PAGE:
Several weeks later the Polish ambassador to France reported as to another conversation with Mr. Bullitt, from which he concluded “. . . that the policy of President Roosevelt will henceforth take the course of supporting France’s resistance, to check German-Italian pressure, and to weaken British compromise tendencies.”(56)

On March 14, 1939, Chancellor Hitler had called in the Czechoslovak President and Foreign Minister and had forced them to agree to a German protectorate and to occupation by German troops.  This came as a great surprise :  even Mussolini did not know it had been planned.  It left him feeling flat-footed and ridiculous,(57) and in consequence he determined to seize Albania.  Apparently American diplomats were unaware of this strained relationship between Hitler and Mussolini, and instead of capitalizing upon such divergencies they maladroitly brought the parties together by scolding messages(58) and by attempts to constitute a “democratic bloc.”(59)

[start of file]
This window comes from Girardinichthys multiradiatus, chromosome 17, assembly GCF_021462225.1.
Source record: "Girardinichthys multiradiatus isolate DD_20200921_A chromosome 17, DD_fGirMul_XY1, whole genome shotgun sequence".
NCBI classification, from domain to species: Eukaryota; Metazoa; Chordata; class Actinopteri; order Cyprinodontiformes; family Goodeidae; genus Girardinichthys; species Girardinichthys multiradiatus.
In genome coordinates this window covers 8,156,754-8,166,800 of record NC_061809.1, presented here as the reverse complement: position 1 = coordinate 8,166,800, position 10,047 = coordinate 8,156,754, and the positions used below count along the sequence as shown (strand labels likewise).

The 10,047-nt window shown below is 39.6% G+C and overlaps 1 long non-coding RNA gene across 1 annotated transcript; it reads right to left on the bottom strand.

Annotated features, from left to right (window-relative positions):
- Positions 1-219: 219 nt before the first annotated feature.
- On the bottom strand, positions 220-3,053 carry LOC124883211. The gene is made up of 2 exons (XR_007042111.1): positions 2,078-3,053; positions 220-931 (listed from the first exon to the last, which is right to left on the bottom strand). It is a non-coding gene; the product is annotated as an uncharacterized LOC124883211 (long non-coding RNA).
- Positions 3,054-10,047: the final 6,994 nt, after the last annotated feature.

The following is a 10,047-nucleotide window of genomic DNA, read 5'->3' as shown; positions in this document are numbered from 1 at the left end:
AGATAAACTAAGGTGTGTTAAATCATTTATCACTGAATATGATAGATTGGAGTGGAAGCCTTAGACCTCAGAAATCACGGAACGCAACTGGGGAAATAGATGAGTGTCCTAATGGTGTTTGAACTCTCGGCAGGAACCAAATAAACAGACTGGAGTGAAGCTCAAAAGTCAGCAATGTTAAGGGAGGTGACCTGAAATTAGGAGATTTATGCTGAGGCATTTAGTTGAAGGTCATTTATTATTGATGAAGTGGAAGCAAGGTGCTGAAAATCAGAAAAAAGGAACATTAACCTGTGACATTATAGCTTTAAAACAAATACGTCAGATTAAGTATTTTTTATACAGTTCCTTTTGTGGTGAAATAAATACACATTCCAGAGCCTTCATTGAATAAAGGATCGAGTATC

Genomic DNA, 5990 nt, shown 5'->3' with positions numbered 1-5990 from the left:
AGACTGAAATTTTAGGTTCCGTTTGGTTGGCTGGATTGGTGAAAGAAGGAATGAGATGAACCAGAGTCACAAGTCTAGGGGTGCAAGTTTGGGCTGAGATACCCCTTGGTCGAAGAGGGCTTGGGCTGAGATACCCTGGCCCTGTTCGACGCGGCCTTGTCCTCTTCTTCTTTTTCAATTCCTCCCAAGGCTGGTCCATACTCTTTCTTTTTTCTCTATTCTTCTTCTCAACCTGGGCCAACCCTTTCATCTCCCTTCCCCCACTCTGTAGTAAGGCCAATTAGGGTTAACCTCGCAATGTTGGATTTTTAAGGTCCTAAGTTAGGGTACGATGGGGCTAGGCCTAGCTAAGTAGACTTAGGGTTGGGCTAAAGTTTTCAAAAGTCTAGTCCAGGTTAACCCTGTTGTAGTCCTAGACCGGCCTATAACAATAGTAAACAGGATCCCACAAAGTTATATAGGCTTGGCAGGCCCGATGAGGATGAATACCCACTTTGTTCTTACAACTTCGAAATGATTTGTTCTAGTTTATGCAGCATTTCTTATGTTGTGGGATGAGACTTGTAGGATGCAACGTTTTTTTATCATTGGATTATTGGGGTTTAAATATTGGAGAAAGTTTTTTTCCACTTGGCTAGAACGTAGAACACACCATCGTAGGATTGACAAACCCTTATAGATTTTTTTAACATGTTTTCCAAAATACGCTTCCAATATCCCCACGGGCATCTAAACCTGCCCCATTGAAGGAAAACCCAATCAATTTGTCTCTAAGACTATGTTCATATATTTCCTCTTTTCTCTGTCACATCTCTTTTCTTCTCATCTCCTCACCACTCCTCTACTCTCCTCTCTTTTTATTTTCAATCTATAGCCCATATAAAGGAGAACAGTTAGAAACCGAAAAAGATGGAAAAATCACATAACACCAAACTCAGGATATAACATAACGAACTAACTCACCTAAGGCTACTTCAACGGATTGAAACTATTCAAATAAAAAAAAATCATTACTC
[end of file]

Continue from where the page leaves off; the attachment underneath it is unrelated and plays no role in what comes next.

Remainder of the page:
From Paris Mr. Bullitt wrote to Mr. Roosevelt on March 23, 1939,(60) urging that “some nation in Europe” should stand up to Germany “quickly,” and the next day he had a conversation with the Polish ambassador.  The Pole expressed the opinion, among others, that British foreign policy was “. . . not only concerned with the defense of these states which find themselves menaced by the new methods of German policy, but also with an ideological conflict with Hitlerism, and that the ultimate aim in the pursuit of its actions is not peace but to bring about the downfall of Germany.”(61)  The Pole also objected that neither Britain nor France were taking sufficiently firm military measures at that time, and that in consequence their proposals to Poland were highly dangerous to that country.  Mr. Bullitt then inquired whether Poland “would accept a common alliance in the event that France and England proposed it.”  The Polish ambassador replied guardedly and in substance that it would depend upon how much power Britain was prepared to use to back up the guarantee.